that needs my help,

and I leave only when my job is done.

Fight me all you want,

I’m a stubborn one.

You might consider

calling me ‘Magical Nanny’ of flowers,

for all I do to help others;

my head of closely-packed florets

is plenty big enough to take the title.

Not convinced I deserve it?

Well, take a peek at my résumé.

Item One:

My tough taproot easily pierces

compact soil, splitting it apart like a geode,

loosening clumps, aerating,

making space for weaker roots

to settle in.

Item Two:

I can survive with few minerals –

in fact, when my leaves wilt

as I snuggle close to the earth,

they leave a healthy stock behind

so new seedlings

won’t taste hunger.

Item Three:

Every spring, up I pop,

(even if your soil’s a touch acidic),

offering both pollen and nectar

to ravenous emerging insects.

I’m quite popular with them, you know.

Item Four:

Though my blooms may close on chilly days,

waft some warmth my way

and I’ll stretch, blink open my golden lashes.

There, aren’t I glorious?

Item Five:

Need to make a wish?

Blow on my seed head, observing how many

fluffy white parachutes break away,

and it’s sure to come true.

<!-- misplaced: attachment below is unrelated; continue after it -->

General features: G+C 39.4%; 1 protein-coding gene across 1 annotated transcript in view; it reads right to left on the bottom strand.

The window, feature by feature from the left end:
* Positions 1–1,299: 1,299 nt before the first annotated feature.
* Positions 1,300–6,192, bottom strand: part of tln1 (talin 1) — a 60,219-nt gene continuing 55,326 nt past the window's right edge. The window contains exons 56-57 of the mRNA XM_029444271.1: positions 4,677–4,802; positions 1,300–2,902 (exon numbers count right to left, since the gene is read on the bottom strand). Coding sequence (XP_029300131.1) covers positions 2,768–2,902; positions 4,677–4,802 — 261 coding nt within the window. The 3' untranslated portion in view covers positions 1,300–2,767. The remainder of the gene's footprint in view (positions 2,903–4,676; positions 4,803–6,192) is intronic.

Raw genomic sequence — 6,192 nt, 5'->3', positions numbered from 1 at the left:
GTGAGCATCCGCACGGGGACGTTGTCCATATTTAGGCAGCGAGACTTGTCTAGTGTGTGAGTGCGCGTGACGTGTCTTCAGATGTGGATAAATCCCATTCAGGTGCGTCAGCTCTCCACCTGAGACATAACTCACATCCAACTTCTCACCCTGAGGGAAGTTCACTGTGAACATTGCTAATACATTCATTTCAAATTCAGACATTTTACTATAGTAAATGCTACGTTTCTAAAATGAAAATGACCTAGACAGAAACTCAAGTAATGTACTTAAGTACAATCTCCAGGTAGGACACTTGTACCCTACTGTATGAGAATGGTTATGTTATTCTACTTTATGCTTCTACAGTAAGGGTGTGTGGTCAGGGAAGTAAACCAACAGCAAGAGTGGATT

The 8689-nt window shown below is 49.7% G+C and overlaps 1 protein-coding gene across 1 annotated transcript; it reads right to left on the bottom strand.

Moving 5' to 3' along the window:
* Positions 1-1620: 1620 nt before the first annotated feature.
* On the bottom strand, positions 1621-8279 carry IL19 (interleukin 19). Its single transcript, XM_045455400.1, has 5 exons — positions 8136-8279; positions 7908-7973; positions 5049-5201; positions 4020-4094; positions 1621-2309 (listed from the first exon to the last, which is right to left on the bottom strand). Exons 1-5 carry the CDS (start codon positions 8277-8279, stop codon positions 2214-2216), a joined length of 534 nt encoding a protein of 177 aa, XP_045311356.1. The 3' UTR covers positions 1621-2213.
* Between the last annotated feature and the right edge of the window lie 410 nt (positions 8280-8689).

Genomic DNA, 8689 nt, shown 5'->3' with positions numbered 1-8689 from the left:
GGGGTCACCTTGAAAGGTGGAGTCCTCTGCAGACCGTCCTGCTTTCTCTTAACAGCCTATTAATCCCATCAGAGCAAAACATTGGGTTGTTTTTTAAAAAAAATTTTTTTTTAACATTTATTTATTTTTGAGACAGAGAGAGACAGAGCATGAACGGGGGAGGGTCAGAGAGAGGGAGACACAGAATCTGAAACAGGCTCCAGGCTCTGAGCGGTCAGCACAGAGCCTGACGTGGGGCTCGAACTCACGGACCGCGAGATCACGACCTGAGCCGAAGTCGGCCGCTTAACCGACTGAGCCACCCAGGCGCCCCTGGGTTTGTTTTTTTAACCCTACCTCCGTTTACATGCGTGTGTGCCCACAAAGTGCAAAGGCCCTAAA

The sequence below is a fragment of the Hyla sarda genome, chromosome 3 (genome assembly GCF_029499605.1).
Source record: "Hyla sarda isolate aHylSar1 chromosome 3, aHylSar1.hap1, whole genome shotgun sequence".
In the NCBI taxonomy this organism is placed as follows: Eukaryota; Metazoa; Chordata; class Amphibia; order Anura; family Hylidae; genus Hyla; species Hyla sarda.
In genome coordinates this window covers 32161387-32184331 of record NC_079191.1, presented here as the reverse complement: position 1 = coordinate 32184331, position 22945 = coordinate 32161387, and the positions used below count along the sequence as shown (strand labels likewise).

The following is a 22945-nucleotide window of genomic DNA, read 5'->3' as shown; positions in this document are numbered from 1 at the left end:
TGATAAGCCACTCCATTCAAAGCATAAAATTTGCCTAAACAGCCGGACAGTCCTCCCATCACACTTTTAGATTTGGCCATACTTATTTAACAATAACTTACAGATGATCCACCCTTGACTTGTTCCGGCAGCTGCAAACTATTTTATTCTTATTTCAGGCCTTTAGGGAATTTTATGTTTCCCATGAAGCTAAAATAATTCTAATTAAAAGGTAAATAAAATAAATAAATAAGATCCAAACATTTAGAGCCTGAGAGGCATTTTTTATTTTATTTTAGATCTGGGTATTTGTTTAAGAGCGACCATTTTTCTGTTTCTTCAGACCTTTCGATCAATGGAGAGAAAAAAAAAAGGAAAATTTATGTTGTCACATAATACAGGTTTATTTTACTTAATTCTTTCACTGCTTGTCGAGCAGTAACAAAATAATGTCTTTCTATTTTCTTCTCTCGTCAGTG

(Okay, that one might be a myth.

But you’ve got to admit,

it’s a cool myth.)

Now, have I stated my case enough

for you to let me grow in peace?

This poem is part of a project I’m doing to raise money for the RSPB, a UK wildlife conservation and protection charity. Being autistic, nature is often my only place of solace, and I want to do all I can to protect it. As I’m not very comfortable around other people, most of the standard ways of helping out (volunteering, social fundraisers etc) were not a good fit for me, so I came up with #52weeksofnaturepoetry, where I have to post a nature poem here on this blog each week for an entire year without fail.

If you’d like to help, please share this poem to encourage others to take joy in nature, and if you have the time and means to donate, you can do so here. Let’s help keep our wildlife wild!

(You can also become a member of the RSPB and support them month to month. Members receive Nature’s Home magazine and seasonal guides for what to look out for when out and about. Details are on their website.)

[Apologies for how these poems are formatted. I do write them in stanzas, but WordPress rarely decides to keep them, no matter how much I argue with it.]

Poetry

I wear sky blue ear defenders to dull the threatening hum of the world.

They’re not perfect. They might cork the sharpness,

but they cannot smooth it.

And the times when I need their comfort most,

when the weight of voices, bodies, auras

tries to crush me and all I want is silence,

they become invisible. Strangers direct questions my way

as if they’re not even there. Comments

that need responses I’m too weary,